Azerbaijan's President Ilham Aliyev revealed the country's plans for constructing a new airport in the recently liberated Fuzuli district. The president said the new airfield will help leverage the potential of Shusha, a major city in the country's Nagorno-Karabakh region, as a cultural and tourism destination.
"I have ordered that an international airport be established in Fuzuli this year. At least a runway should be put into operation," President Aliyev said, adding that instructions have already been given to identify a suitable location and demine it, according to President.Az.
The airport will be the new route connecting Shusha to surrounding cities and districts, in addition to the Aghdam-Khankendi-Shusha highway and the Lachin corridor in Azerbaijan's Karabakh region. President Aliyev said the construction of the Fuzuli international airport will create new opportunities to attract tourists as it will be possible to arrive there and travel a short distance to Shusha.
Fuzuli locates 60 kilometers southeast of Shusha. Both Fuzuli and Shusha remained under Armenia's occupation for nearly three decades since the early 1990s when Armenia and Azerbaijan fought a lengthy war in the latter's Karabakh region. Following the Soviet Union’s dissolution in 1991, Armenia kicked off a full-blown military aggression against Azerbaijan. The bloody war until a ceasefire in 1994 saw Armenia occupying 20 percent of Azerbaijan’s internationally recognized territories – the Nagorno-Karabakh (Daghlig Garabagh) region, including the city of Shusha on May 8 in 1992, and seven surrounding districts, including Fuzuli on August 23 in 1993. Over 30,000 ethnic Azerbaijanis were killed and one million were expelled from those lands in a brutal ethnic cleansing policy conducted by Armenia.
During its occupation, Fuzuli saw the annihilation of almost the entire district by Armenia's forces. After the liberation of Fuzuli on October 17 last year, the Azerbaijani authorities said the area resembled a real "ghost town" with the whole infrastructure of the city being razed to the ground. President Aliyev has then said the Azerbaijani soldiers could not find a single building to raise a flag.
The latest outbreak of war in the region started on September 27 after Armenia's forces deployed in the occupied Azerbaijani lands shelled military positions and civilian settlements of Azerbaijan. The attacks triggered the Azerbaijani forces to take immediate counter-offensive measures for pushing back the assault. Intensive relocation of personnel and military equipment to the battlefield by both sides fanned the flames of the largest clashes between Armenia and Azerbaijan since the 1994 ceasefire.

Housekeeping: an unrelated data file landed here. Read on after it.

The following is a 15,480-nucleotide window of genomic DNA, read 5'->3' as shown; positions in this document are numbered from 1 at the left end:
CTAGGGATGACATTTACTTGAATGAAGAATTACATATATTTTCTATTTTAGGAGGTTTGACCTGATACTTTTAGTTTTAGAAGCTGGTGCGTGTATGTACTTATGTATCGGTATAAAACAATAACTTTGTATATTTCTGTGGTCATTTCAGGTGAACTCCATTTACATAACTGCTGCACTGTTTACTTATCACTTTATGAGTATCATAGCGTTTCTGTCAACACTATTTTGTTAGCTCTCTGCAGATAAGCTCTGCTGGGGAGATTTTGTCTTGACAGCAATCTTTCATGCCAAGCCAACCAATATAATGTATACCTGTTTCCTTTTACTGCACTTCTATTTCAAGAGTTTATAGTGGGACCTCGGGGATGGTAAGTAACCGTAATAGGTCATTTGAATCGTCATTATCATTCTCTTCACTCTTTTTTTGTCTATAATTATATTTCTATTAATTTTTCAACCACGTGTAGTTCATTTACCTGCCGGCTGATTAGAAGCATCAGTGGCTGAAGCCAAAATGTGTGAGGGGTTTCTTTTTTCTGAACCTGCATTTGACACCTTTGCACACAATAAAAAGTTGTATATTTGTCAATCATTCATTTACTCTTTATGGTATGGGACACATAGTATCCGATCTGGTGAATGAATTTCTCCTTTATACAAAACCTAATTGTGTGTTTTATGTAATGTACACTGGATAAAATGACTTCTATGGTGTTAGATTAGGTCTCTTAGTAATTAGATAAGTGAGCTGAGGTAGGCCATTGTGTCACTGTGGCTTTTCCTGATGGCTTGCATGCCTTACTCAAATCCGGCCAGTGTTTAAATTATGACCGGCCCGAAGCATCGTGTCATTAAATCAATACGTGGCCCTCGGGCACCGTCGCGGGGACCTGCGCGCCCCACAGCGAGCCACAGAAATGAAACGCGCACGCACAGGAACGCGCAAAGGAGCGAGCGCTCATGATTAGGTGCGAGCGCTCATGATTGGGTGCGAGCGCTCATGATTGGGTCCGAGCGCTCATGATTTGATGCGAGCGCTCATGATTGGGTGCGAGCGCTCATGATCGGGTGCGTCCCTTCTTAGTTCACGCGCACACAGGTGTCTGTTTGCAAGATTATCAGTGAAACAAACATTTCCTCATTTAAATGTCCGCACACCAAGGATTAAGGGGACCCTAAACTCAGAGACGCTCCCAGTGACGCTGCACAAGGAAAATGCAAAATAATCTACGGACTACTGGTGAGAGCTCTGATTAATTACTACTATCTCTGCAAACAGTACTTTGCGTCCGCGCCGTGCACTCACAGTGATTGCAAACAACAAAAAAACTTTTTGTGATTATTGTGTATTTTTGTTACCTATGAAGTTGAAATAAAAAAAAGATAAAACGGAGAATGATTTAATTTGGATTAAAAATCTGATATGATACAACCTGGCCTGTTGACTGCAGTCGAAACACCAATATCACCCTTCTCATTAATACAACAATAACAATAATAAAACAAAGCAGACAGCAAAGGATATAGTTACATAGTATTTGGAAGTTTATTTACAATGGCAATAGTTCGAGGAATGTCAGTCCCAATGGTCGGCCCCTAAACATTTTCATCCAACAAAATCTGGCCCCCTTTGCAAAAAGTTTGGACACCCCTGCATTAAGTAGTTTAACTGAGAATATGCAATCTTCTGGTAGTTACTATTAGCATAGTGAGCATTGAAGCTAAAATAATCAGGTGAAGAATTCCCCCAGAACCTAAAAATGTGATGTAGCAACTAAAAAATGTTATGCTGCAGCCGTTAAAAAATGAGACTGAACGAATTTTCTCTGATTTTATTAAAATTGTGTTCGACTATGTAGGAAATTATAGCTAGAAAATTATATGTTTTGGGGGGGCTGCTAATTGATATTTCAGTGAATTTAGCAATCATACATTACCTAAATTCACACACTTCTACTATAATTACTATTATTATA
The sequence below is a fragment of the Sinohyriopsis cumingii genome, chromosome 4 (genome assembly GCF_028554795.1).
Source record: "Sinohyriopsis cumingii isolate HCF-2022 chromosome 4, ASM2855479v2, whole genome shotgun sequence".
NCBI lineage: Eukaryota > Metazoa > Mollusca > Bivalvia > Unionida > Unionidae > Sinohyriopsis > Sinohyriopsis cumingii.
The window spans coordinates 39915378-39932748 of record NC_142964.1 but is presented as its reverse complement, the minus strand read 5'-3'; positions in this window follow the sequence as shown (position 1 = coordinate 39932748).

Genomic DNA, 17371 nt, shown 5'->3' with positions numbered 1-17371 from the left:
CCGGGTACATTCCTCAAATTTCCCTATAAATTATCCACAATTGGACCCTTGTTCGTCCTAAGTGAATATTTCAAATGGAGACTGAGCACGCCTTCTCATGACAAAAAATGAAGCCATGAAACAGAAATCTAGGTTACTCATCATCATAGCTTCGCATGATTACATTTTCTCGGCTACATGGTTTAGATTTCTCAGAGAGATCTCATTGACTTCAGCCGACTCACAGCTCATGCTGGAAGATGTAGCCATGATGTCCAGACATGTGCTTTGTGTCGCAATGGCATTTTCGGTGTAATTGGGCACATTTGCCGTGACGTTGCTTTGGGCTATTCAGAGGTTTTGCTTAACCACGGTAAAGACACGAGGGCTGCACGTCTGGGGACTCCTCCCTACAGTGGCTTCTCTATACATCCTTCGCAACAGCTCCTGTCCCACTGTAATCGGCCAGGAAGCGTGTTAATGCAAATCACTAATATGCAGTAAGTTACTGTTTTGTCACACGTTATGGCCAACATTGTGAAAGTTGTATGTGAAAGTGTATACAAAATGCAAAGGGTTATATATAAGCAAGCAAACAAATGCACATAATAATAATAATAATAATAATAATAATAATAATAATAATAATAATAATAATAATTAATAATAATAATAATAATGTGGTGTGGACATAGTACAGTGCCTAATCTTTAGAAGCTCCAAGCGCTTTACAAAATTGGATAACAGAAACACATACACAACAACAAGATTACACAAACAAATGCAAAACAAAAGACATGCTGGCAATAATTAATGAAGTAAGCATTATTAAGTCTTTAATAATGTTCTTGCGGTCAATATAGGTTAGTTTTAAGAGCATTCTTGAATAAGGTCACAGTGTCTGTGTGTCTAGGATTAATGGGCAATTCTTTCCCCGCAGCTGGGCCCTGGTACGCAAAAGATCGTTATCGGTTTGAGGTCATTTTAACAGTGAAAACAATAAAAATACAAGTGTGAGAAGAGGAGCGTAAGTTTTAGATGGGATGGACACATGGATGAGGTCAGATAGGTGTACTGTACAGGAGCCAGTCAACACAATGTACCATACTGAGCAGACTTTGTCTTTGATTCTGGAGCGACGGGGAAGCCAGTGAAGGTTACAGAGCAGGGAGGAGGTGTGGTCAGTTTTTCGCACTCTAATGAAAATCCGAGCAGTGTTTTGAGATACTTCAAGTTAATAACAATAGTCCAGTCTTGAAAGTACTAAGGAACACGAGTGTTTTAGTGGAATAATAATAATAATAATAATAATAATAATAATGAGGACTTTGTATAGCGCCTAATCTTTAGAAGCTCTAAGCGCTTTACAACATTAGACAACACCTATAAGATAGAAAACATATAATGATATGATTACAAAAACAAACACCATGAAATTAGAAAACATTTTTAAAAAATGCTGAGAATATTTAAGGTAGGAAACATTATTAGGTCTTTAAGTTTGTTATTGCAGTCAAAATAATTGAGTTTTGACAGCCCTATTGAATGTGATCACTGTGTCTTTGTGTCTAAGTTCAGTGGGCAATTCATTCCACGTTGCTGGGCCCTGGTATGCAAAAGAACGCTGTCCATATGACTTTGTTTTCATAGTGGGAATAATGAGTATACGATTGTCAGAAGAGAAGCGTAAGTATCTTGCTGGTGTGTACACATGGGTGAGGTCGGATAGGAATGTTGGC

The war ended in a tripartite ceasefire statement signed by Armenia, Azerbaijan and Russia on November 9. By then, Azerbaijani forces liberated more than 300 settlements, including the cities of Jabrayil, Fuzuli, Zangilan, Gubadli and Shusha. The liberation of Shusha on November 8 marked the end of Armenia's resistance and agreeing to a ceasefire. The statement reaffirmed Azerbaijan's territorial regains, and obliged Armenia to return the Aghdam, Kalbajar, and Lachin districts to Azerbaijan by December 1.
Since the ceasefire, government of Azerbaijan has launched state programs for the restoration of the liberated lands, including laying a road to the Talish and Sugovushan villages of the Tartar district, and the construction of the Fuzuli-Shusha highway. President Aliyev declared Shusha the capital of Azerbaijani culture. The Azerbaijan State Tourism Agency developed a plan to transform the region into a new tourist destination.
The airport in Fuzuli will be the second of its kind after the Khojaly Airport in Azerbaijan's Karabakh region. The Khojaly Airport is out of operation for almost 30 years following Armenia's occupation of Azerbaijani lands.
The Azerbaijani government has simultaneously launched legal procedures to calculate the damages inflicted by Armenia on the country's cultural heritage, social infrastructure, and natural resources during the years of occupation. Officials in Baku vowed to sue the government of Armenia for the acts of vandalism committed in the once occupied Azerbaijani lands. According to initial calculations, the cost of damage caused by Armenia is estimated to be tens of billions of dollars.